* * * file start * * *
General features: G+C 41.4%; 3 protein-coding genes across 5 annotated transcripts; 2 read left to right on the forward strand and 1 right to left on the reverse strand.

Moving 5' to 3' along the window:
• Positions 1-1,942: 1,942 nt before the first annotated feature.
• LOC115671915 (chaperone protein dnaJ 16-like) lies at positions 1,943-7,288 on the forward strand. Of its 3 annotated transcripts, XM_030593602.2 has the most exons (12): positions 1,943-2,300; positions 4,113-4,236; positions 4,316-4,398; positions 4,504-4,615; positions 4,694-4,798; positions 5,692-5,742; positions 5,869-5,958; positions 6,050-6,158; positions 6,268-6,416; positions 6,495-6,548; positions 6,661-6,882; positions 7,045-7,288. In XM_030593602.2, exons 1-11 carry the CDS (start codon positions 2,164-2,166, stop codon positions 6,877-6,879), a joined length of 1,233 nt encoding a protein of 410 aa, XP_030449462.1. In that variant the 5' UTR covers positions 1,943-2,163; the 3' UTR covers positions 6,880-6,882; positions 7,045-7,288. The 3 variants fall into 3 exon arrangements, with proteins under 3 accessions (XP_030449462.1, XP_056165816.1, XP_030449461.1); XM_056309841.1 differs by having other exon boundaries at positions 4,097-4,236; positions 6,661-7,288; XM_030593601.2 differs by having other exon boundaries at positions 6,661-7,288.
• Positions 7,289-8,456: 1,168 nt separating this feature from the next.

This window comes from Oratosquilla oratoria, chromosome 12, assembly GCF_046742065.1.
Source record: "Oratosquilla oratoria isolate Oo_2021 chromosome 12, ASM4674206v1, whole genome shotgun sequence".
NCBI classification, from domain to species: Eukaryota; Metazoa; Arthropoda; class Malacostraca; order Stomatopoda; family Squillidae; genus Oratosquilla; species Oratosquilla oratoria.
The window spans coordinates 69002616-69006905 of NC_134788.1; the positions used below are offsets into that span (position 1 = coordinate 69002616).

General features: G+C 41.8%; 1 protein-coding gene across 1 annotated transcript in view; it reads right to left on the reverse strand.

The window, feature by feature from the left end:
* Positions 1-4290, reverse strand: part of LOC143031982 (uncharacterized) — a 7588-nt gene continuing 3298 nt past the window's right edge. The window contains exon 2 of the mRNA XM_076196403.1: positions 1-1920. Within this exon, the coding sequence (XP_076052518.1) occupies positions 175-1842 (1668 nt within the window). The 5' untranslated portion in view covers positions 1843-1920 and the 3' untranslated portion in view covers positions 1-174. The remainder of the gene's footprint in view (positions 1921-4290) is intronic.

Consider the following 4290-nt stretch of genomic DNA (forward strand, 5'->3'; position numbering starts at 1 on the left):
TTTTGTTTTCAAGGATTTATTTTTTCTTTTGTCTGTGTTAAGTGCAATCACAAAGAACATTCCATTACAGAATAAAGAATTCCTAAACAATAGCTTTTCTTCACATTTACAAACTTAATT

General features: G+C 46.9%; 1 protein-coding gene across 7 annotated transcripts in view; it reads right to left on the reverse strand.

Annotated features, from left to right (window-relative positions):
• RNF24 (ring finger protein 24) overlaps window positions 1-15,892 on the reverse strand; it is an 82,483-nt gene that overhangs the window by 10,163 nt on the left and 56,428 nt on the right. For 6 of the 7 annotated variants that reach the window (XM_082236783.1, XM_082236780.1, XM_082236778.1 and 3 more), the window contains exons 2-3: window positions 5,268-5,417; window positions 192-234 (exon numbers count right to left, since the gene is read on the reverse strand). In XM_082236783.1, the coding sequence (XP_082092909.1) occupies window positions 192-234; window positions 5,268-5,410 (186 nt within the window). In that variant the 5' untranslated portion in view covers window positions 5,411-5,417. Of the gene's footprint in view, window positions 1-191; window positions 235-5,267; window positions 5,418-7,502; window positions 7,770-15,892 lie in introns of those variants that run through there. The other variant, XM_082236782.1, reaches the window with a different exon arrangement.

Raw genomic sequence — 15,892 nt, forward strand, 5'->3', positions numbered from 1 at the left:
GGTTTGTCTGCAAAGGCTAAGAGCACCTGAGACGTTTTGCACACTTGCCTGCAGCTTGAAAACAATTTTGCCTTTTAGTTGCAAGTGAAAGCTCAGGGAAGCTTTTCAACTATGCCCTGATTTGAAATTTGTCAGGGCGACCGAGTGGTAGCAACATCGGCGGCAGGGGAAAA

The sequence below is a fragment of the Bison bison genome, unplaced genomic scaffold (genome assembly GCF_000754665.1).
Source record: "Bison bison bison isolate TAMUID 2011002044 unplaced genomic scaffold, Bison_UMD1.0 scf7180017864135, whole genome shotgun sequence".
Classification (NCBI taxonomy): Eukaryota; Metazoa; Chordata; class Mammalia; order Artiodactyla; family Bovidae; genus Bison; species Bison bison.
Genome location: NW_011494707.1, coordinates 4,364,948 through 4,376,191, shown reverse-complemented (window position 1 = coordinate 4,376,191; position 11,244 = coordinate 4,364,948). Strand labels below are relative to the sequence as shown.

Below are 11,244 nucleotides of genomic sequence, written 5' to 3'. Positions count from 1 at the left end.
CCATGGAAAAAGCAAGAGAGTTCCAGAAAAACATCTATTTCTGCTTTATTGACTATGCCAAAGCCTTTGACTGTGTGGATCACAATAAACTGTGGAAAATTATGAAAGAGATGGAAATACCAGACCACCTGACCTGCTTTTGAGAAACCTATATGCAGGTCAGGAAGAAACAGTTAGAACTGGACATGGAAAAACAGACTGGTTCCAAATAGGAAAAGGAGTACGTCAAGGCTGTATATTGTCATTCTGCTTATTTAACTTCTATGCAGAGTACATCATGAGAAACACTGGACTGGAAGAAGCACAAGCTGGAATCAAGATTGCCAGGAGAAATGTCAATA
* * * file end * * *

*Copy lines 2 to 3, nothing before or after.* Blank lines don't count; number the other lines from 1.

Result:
Moving 5' to 3' along the window:
• Positions 1-1,942: 1,942 nt before the first annotated feature.